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Through her use of the framed narrative and her epistolary style, Mary Shelley achieves an objectivity in her novel, Frankenstein, that permits the readers to arrive without influence at their own assessment of the characters. For, rather than using Victor's point of view immediately, Shelley has his tale mentioned by the sea captain, Walton, whose nature is somewhat similiar to Victor's. Walton, in letters, alludes to "the wretched man," an epithet which elicits the sympathy of readers and arouses their curiosity about the "demon."
The theme of listening is, indeed, central to Shelley's novel. For, the listener/reader "hears" Walton's accounts, then Victor's, then the creatures, then back to Victor's, and, finally, Walton's. With this listening to all parties concerned, so to speak, the readers are, thus, more able to arrive at an objective criticism of the characters. With the episolary beginning and ending, the theme of nurturing is reinforced. This is important for Shelley as a Romanticist who wishes to point out the dangers of science in Frankenstein.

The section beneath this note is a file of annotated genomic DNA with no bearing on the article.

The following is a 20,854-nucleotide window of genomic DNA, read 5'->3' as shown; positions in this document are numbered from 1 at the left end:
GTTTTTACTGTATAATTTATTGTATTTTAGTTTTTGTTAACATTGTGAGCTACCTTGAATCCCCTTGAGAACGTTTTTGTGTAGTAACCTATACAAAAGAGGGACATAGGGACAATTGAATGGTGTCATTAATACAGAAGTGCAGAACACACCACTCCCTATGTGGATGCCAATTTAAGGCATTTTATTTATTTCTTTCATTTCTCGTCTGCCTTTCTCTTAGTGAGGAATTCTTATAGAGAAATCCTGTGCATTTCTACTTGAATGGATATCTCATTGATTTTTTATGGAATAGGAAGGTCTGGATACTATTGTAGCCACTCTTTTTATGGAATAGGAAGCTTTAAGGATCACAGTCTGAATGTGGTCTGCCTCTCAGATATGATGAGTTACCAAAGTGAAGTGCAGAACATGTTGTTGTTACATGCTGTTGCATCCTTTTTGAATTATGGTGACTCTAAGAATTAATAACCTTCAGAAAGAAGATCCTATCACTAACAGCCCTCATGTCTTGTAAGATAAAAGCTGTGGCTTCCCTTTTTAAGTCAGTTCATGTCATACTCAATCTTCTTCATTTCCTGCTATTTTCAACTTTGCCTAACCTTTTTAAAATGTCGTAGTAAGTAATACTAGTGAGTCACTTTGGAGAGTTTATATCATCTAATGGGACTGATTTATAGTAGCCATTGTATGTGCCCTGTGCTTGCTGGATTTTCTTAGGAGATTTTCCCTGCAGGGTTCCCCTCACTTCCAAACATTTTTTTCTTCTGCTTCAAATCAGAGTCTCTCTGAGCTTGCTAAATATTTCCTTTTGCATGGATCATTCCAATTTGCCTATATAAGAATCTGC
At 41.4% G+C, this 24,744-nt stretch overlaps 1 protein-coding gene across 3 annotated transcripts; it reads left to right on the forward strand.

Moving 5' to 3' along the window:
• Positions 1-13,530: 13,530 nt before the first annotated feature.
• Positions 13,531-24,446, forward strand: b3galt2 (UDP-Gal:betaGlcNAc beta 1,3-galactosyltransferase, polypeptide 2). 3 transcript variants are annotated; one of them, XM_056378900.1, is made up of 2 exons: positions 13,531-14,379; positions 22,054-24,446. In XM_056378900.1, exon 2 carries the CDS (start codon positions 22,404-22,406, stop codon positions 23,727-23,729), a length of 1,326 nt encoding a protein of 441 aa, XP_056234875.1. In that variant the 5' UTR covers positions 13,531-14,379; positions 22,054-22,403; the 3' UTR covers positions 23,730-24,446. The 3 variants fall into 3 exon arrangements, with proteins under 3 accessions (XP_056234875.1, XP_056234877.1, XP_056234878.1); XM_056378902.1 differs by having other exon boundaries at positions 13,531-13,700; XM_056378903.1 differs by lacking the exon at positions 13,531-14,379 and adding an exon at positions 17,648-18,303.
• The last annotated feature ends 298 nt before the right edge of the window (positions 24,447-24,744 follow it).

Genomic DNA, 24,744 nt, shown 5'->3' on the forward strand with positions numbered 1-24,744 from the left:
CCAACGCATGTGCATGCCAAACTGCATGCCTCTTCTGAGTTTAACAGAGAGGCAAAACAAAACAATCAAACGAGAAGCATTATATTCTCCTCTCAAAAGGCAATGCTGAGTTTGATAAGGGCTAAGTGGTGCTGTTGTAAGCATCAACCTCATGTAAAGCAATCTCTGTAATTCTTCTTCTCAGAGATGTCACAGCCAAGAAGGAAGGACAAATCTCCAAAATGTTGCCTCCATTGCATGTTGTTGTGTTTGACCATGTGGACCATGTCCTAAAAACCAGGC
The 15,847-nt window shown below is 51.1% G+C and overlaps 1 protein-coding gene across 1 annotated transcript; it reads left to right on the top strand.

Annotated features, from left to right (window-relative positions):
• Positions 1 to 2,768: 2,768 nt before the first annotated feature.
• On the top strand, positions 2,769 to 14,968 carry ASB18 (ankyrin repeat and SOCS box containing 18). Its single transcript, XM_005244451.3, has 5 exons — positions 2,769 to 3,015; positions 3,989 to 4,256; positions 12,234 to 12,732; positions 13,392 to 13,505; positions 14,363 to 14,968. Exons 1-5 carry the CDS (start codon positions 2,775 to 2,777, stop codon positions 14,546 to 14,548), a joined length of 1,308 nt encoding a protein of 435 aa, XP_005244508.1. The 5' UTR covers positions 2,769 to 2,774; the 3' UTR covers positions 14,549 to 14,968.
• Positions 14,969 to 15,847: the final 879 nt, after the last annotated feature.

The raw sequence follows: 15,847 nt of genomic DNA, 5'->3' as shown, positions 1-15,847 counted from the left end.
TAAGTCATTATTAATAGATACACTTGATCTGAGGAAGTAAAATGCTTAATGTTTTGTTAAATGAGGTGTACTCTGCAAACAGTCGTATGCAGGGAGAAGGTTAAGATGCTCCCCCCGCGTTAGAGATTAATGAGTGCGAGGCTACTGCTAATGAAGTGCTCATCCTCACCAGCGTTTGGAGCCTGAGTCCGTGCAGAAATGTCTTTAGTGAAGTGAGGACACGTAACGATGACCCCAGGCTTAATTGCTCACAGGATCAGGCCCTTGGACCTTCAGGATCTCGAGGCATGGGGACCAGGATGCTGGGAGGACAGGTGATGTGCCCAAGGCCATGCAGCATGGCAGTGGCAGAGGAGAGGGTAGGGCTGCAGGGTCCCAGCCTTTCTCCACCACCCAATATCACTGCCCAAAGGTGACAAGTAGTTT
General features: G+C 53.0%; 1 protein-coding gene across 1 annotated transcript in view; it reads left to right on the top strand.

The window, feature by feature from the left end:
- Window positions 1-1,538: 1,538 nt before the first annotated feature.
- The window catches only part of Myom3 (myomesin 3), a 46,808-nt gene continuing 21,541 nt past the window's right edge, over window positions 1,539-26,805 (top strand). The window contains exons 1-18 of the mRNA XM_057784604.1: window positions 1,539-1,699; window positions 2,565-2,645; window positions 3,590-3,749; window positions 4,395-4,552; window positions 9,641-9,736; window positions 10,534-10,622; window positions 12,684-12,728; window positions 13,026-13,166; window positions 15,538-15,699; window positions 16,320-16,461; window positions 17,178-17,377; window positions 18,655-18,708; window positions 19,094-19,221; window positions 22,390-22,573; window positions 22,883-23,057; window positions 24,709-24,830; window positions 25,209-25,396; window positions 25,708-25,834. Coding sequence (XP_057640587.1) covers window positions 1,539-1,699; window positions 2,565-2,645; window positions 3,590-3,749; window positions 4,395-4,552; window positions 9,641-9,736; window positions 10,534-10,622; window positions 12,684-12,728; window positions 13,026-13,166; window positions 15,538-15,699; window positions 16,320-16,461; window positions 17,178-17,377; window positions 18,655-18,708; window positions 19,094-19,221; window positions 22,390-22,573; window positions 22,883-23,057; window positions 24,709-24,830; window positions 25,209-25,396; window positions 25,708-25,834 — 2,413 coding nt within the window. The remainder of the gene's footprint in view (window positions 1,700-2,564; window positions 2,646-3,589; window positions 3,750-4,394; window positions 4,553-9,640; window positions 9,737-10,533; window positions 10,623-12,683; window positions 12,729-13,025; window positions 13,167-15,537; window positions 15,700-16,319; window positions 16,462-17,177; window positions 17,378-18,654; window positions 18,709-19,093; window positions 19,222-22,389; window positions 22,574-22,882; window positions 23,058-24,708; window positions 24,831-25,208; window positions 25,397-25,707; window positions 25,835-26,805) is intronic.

And, although clearly a gothic novel, Shelley's use of the Swiss Alps and the brightness and sublimity of snow-capped mountains and clear streams and and cold, white icebergs is a departure from the darkness of the classic gothic narrative of gloomy darkness and distorted scenery. This departure from the genre sets the ugly creature in stark contrast to his environment, pointing further to the unnaturalness of the "monster" of scientific creation. To make this creature more realistic, Shelley also departs from the usual time period of Gothic literature and places her narrative in contemporary times. This, again, is done to point to what science was doing at her time and what its potential dangers were. In addition, the use of contemporary scenes and nature was reflective of Shelley's Romantic style. Thus, she combined her scientific concerns with the Romantic sensibilities and appeals to isolation, imagination, and nature acquired from her poet husband, Percy Blythe Shelley. Truly, Frankenstein has a complex style that makes it a unique novel and a wonderful read.
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